Wednesday, November 30, 2011

Stanley Cup riot charges

Finally! But it's only the first 25 names and 61 charges:

No Nathan Kotylak or Camille Cacnio in that list - maybe in the next batch.

It's a long overdue beginning but I suppose slow justice is better than none.  However, given our hug-a-thug system, the outcome is far from sure.

Climategate 2.0

Some fascinating looks at what's in latest Climategate emails [via]:

Interview with Marc Morano:

Gavin Schmidt (NASA 'scientist', purveyor of and winner of a climate science communication award):

Gavin: Frankly, I would simply put the whole CRU database (in an as-impenetrable-as-possible form) up on the web site along with a brief history of it's provenance (and the role of the NMSs) and be done with it.
James Delingpole:

... This is the real significance of the climategate emails. They show that major scientists who inform the IPCC can't be trusted to stick to the science and avoid political activism. This, in turn, has very worrying implications for the major international policy decisions adopted on the basis of their research....

Monday, November 28, 2011

What is social justice? - Part II

Charles Kadlec's "Social Justice, Greed And The Occupy Wall Street Movement":

Occupy Wall Street (OWS) has provided a rare up-close and personal look at a social system animated by the desire for political power that disrespects, if not completely disregards, fundamental property rights. What we can see is a society that fosters squalor, theft, rape and pillage and a political movement based on the very greed it claims to abhor.
... Finally, the OWS movement demonstrates that “social justice” is based on unjust policies similar to those they condemn. The protestors rightfully assail the bailouts of banks and Wall Street executives, but their solution is more of the same including bailouts for student loans and individuals who took out mortgages on houses they could not afford.
In truth, the OWS protestors are only skirmishing over the distribution of the spoils system they claim to abhor. Their demands for higher tax rates on the “1%” shows their desire to join those who pillage through the power of government. They call it social justice. But its credo is the same as the crony capitalists who exploit the American people through government handouts: Both seek to use political power to satisfy their needs by taking the income of others rather than through voluntary exchanges. In each case, its true name is “greed.” ...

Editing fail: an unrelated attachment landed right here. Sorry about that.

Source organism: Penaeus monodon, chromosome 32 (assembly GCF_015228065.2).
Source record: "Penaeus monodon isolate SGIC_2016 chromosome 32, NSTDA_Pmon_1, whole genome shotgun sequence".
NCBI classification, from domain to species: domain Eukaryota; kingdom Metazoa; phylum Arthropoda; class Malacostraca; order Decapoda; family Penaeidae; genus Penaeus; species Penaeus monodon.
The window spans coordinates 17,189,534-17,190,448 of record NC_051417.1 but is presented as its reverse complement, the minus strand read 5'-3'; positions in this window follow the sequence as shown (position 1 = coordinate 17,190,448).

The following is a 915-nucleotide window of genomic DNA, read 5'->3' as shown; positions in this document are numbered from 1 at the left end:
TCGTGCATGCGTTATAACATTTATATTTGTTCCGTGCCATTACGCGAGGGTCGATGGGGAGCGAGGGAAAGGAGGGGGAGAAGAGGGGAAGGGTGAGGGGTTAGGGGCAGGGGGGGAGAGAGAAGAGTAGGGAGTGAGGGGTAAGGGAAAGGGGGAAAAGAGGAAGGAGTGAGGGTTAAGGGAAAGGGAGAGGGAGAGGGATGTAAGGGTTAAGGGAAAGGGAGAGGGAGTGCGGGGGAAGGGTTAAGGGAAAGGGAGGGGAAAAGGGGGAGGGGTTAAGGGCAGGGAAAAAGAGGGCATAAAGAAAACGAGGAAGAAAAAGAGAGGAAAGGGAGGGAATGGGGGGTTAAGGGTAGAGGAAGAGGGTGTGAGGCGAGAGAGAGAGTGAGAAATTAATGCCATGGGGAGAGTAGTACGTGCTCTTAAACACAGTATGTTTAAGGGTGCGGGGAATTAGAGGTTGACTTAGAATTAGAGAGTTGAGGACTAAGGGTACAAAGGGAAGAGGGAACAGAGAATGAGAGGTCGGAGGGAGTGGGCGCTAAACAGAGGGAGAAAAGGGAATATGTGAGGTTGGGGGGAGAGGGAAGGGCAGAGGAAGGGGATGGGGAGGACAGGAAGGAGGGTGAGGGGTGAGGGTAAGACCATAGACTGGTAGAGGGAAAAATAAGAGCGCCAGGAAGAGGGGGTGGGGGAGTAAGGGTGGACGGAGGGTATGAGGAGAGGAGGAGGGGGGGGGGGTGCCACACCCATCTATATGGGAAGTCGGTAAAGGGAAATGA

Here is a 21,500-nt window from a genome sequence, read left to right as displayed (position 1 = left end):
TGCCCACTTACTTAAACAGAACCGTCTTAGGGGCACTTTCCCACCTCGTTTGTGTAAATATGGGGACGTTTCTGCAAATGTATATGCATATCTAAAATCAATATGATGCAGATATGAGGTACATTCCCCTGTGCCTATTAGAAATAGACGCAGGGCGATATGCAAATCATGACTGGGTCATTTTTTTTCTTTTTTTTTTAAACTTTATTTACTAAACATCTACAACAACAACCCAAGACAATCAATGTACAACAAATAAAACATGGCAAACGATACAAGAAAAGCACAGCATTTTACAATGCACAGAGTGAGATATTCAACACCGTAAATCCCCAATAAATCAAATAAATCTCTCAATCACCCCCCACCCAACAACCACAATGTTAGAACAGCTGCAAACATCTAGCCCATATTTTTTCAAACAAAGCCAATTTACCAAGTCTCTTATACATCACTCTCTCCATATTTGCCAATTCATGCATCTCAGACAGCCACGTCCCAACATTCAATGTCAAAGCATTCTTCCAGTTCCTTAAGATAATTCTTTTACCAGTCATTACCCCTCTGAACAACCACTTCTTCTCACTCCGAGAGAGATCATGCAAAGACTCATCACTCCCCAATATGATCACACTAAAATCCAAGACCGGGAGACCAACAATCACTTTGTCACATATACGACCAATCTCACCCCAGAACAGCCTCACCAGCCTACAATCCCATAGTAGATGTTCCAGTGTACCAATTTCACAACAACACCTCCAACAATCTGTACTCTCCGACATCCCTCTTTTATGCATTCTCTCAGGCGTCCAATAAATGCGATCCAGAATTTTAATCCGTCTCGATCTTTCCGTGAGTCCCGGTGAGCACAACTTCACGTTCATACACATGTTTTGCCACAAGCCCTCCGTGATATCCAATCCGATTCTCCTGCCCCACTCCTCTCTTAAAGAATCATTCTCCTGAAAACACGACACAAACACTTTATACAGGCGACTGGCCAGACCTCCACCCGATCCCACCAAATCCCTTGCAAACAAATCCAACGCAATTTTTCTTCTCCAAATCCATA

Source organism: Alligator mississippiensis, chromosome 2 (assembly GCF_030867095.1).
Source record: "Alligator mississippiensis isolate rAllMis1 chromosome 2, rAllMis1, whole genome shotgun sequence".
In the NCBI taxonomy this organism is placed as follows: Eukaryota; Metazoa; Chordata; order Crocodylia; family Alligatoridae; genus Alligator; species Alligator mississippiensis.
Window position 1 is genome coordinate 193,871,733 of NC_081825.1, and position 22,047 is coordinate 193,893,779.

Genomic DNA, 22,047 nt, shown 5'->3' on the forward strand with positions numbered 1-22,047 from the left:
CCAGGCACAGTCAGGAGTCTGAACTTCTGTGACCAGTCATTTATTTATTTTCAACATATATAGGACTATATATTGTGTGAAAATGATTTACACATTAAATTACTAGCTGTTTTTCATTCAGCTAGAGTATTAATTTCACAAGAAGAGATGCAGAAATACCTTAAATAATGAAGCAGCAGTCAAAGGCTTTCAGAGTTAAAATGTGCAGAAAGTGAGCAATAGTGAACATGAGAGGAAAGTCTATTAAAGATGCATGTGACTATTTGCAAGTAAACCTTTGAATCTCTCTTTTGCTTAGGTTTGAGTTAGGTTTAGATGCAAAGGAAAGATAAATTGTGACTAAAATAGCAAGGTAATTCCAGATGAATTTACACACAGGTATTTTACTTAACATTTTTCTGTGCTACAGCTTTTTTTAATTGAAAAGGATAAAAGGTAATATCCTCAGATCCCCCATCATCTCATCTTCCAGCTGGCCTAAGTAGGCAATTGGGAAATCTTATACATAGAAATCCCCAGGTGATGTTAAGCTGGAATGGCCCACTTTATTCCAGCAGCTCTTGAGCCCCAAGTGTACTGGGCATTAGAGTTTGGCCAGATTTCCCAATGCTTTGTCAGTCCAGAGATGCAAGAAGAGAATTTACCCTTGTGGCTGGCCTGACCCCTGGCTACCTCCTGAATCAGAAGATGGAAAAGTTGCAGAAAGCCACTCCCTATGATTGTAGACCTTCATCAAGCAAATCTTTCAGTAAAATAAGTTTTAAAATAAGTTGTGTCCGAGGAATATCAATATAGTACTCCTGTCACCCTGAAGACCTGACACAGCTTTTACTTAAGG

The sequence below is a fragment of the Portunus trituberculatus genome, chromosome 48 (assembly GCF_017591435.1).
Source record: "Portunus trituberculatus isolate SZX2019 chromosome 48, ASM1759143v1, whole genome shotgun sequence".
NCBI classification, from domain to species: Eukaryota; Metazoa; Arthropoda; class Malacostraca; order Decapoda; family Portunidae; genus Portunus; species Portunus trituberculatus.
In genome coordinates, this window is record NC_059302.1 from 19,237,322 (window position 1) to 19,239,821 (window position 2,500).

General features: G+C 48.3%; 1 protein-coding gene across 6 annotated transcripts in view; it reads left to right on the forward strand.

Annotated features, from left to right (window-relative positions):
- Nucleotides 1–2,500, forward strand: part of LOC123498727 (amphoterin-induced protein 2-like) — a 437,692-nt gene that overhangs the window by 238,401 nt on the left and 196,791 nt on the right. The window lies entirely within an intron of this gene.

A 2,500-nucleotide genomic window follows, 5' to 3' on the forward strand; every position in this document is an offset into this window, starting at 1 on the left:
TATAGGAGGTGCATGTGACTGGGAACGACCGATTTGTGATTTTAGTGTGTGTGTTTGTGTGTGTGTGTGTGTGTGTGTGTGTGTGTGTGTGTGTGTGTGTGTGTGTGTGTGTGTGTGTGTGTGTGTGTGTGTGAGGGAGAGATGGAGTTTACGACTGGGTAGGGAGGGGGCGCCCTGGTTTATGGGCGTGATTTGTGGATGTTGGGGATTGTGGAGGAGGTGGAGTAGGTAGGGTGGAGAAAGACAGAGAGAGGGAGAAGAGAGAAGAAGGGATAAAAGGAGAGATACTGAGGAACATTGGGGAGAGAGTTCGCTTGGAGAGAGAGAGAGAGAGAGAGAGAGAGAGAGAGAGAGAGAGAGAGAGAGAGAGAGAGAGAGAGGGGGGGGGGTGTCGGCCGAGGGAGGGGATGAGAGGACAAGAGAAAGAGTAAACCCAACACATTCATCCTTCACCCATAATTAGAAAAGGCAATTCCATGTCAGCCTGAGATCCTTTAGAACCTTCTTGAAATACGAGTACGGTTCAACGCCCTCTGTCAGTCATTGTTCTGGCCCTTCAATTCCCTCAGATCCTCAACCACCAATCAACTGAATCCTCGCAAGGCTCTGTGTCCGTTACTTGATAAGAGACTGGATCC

Sunday, November 27, 2011

What is social justice?

Dennis Prager cuts right to it:

"Social justice has nothing to do with justice."

[h/t  Blazing Cat Fur]

Saturday, November 26, 2011

Muslim misogyny

"In Arab Spring, a Young Man’s Fancy Turns to… sexual assault."

To which a commenter responds:
Ok, I guess I am starting to see the reason why muslim men want their women covered. ... Christianity teaches men to be self-sacrificial and to restrain their animal impulses. Islam teaches men to cover their women.

Monday, November 21, 2011

The trouble with Canada

In a post yesterday I wrote that there was little appreciation in Canada of the British origins of of our liberty.
I realize I should acknowledge that a few do have such an appreciation - as proved (in spades) by William D. Gairdner in his recent book "The Trouble With Canada - Still!":

Sunday, November 20, 2011

Insurance industry hyping global warming

It was front page news last Thursday:
... Canadians renewing their home insurance are likely to find their premiums have risen sharply from last year, and the Insurance Bureau of Canada says the main culprit is climate change.
... Henry Blumenthal, the chief underwriter for TD insurance, left no doubt he is a firm believer in global warming. “Not only do we believe, it’s a proven fact,” he said in an interview, adding premiums for his customers are rising 10% to 15% because of the issue. “It’s the number one headache issue the property and casualty industry is facing.” ...